Measures to counter the growing problem of infestation of soft fruit by western flower thrips (WFT) was the subject of two presentations at the recent Soft Fruit Day.
Originally from North America, WFT (Frankliniella occidentalis) has been detected on many food and ornamental crops and has been found to overwinter in strawberry fields, the audience at the East Malling Research Association/Horticultural Development Company (HDC) sessions heard.
"It causes bronzing on strawberries that makes the fruit unmarketable," said ADAS senior entomologist Jude Bennison. She is leading a five-year HDC and HortLINK-supported project to assess a range of biological and conventional controls with the aim of prescribing a full integrated pest management programme.
The mite Amblyseius cucumeris "can be unreliable" as a predator, while WFT is also showing signs of resistance to conventional pesticides, she added.
The flower bug Orius laevigatus also predates on WFT, Bennison explained. "But they are expensive and slow to establish, particularly when there are few flowers because they feed on pollen too. They are also sensitive to chemicals."
For this reason, the trial looked at incubating Orius in Alyssum plants, alongside Amblyseius, in tests that took place at Sunclose Farm in Cambridgeshire.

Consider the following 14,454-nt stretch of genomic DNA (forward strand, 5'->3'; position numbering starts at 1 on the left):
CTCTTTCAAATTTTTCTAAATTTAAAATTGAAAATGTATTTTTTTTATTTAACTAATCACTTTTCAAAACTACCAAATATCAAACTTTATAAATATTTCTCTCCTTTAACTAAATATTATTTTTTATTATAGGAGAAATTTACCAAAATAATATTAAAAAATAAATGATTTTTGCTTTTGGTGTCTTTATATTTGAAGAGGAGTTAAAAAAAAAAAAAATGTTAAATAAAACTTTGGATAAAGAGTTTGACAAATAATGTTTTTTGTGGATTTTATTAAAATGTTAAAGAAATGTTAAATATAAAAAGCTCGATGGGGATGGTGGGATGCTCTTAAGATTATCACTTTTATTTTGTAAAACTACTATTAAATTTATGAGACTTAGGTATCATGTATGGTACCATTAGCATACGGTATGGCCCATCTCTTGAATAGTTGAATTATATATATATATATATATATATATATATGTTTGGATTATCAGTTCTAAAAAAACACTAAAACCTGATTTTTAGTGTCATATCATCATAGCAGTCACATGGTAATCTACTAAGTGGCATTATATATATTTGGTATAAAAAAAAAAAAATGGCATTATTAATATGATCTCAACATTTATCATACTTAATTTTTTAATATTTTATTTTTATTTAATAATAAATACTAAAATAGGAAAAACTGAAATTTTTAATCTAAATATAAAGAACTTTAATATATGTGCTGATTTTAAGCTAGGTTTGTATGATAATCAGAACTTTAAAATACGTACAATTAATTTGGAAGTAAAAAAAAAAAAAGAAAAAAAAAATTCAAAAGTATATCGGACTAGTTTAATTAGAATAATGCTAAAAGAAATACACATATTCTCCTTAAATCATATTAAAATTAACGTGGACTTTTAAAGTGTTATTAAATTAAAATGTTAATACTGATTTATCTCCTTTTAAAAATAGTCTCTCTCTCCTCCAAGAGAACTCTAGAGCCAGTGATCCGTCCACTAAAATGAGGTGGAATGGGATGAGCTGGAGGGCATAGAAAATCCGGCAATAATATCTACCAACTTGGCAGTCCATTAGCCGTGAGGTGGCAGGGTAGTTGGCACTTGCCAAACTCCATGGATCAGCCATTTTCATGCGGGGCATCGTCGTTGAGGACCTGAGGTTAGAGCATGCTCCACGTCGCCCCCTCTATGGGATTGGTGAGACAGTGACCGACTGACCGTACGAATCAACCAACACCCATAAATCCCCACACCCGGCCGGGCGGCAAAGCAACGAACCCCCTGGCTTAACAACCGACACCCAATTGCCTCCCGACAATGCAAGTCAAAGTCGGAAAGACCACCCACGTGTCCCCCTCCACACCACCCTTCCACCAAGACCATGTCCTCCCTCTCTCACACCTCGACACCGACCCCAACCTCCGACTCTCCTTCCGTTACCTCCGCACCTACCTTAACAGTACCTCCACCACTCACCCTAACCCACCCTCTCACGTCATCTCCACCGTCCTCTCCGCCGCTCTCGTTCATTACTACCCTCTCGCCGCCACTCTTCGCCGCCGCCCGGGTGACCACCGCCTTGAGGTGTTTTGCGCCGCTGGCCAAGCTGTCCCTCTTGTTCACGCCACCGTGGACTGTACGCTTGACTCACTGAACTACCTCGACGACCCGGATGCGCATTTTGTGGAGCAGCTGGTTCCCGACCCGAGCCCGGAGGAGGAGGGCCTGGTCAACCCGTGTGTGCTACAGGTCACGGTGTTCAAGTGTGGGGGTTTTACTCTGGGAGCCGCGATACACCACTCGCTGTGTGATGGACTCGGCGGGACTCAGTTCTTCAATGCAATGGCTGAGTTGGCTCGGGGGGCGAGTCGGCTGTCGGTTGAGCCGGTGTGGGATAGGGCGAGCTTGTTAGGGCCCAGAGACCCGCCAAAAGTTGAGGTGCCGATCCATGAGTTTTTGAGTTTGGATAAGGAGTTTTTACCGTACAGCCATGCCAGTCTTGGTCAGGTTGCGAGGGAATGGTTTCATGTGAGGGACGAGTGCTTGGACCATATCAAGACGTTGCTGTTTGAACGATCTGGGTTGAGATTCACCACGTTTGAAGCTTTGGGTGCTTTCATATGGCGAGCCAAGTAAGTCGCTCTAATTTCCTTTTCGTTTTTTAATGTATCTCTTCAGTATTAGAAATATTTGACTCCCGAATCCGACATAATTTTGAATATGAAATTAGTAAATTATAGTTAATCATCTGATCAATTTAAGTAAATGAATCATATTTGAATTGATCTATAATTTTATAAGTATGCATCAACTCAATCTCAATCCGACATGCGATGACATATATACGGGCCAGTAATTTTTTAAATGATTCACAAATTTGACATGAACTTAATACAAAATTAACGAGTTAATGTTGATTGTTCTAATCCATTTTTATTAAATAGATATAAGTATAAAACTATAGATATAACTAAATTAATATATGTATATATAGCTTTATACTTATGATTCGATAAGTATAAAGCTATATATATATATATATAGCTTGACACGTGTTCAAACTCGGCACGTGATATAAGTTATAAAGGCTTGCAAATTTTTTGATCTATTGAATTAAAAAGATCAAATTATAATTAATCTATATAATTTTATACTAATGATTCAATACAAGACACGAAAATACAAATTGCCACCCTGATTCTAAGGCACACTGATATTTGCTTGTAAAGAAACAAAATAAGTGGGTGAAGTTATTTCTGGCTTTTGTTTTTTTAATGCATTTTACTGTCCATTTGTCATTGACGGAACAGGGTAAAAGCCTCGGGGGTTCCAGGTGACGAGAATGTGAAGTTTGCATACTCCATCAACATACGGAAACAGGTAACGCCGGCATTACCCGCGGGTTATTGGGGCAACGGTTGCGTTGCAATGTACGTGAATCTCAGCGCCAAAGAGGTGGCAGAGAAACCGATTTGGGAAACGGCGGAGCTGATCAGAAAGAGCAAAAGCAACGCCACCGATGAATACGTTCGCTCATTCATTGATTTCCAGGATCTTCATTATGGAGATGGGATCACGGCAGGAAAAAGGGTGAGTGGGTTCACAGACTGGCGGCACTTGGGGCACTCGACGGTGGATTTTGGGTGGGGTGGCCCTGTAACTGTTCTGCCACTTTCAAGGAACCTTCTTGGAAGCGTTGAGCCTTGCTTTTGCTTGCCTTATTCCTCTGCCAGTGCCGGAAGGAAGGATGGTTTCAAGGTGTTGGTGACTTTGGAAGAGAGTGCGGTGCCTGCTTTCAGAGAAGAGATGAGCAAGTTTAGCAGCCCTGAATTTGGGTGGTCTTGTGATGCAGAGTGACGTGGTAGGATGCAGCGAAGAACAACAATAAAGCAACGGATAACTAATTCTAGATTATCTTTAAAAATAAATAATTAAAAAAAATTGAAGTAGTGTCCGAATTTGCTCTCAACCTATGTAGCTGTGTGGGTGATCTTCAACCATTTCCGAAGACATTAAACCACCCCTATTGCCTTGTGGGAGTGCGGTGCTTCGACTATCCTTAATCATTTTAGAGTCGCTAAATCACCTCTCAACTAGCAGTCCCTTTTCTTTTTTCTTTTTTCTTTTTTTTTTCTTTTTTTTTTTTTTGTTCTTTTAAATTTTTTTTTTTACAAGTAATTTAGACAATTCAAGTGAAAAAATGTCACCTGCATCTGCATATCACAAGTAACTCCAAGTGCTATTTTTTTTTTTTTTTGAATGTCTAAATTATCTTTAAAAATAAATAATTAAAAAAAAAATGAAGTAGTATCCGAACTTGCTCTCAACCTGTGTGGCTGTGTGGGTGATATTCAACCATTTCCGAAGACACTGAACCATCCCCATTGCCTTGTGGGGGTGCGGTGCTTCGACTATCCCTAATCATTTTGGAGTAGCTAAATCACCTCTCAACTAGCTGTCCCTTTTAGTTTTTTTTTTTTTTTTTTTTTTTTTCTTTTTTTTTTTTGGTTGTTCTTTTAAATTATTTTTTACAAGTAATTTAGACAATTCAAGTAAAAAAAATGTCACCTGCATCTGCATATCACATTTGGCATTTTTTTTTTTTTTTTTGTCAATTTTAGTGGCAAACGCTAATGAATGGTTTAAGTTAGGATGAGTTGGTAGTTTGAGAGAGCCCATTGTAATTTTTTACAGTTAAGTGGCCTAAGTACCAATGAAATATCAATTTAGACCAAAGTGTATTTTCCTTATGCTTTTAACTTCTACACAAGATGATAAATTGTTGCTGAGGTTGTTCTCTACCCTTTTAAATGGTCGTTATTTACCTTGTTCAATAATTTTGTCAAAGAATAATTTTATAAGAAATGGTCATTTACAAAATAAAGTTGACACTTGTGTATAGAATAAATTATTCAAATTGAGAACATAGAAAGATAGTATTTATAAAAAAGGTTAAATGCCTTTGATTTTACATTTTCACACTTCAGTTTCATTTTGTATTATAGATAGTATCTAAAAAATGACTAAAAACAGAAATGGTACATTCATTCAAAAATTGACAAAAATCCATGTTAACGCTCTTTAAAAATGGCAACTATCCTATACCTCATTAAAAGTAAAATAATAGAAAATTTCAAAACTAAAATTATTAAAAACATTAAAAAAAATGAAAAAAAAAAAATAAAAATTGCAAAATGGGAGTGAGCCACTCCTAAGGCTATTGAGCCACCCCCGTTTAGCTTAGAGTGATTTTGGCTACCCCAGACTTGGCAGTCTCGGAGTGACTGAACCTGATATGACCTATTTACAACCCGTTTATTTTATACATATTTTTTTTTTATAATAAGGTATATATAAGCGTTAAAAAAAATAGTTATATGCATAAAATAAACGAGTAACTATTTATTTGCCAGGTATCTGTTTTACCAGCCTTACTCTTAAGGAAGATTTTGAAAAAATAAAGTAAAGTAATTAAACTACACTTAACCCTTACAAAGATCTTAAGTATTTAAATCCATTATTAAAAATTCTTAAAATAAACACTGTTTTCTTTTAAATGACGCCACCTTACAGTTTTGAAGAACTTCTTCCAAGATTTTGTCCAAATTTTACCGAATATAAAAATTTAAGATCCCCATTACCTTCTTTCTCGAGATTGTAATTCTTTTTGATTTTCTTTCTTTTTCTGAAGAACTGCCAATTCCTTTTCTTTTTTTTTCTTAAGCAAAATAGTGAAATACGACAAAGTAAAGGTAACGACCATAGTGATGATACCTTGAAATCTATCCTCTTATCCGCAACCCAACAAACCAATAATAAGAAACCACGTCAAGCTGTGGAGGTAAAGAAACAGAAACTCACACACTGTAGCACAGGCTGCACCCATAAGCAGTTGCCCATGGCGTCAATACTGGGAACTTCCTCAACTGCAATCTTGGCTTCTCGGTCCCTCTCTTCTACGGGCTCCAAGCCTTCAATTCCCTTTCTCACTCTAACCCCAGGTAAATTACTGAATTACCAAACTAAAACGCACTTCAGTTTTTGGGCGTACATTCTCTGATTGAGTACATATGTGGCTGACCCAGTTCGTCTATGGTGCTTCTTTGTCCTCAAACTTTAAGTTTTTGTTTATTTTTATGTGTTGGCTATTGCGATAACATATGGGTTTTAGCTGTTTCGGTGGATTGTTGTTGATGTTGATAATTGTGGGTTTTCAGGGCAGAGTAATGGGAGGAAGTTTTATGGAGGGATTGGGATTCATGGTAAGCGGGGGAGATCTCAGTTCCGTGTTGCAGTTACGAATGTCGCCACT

The combination of the two predators gave good control of thrips, she said. However, the effect of providing Alyssum banker plants had no effect on numbers of either WFT or Orius on strawberry plants.
Another approach to WFT control put forward by Keele University senior lecturer Dr William Kirk was to mimic signal chemicals (semiochemicals) emitted by the males.
His own work had revealed the chemical structure of WFT's aggregation pheromone, a precursor to mating, and this has since been commercialised by Syngenta Bioline.
Meanwhile, Koppert has developed Lurem-TR, which replicates a kairomone or attract chemical from the plant itself.
A HortLINK-supported project is now seeking to develop a pest-specific "sticky" monitoring trap using either or both of these, and to establish damage thresholds, he said. The colour of sticky trap has a bearing on their attractiveness to WFT, he added.
"If you get the right shade of blue, you will trap a lot more than on yellow," he pointed out. "They need a combination of colour and pheromone."
Horticultural Development Company communications manager Scott Raffle told soft fruit growers at the Soft Fruit Day: "There's a lot more on this to come. Western flower thrip is such a problem for the industry."
He added: "You can influence what research we do. It's the job of our technical manager Andrew Tinsley to shape the projects you want to fund."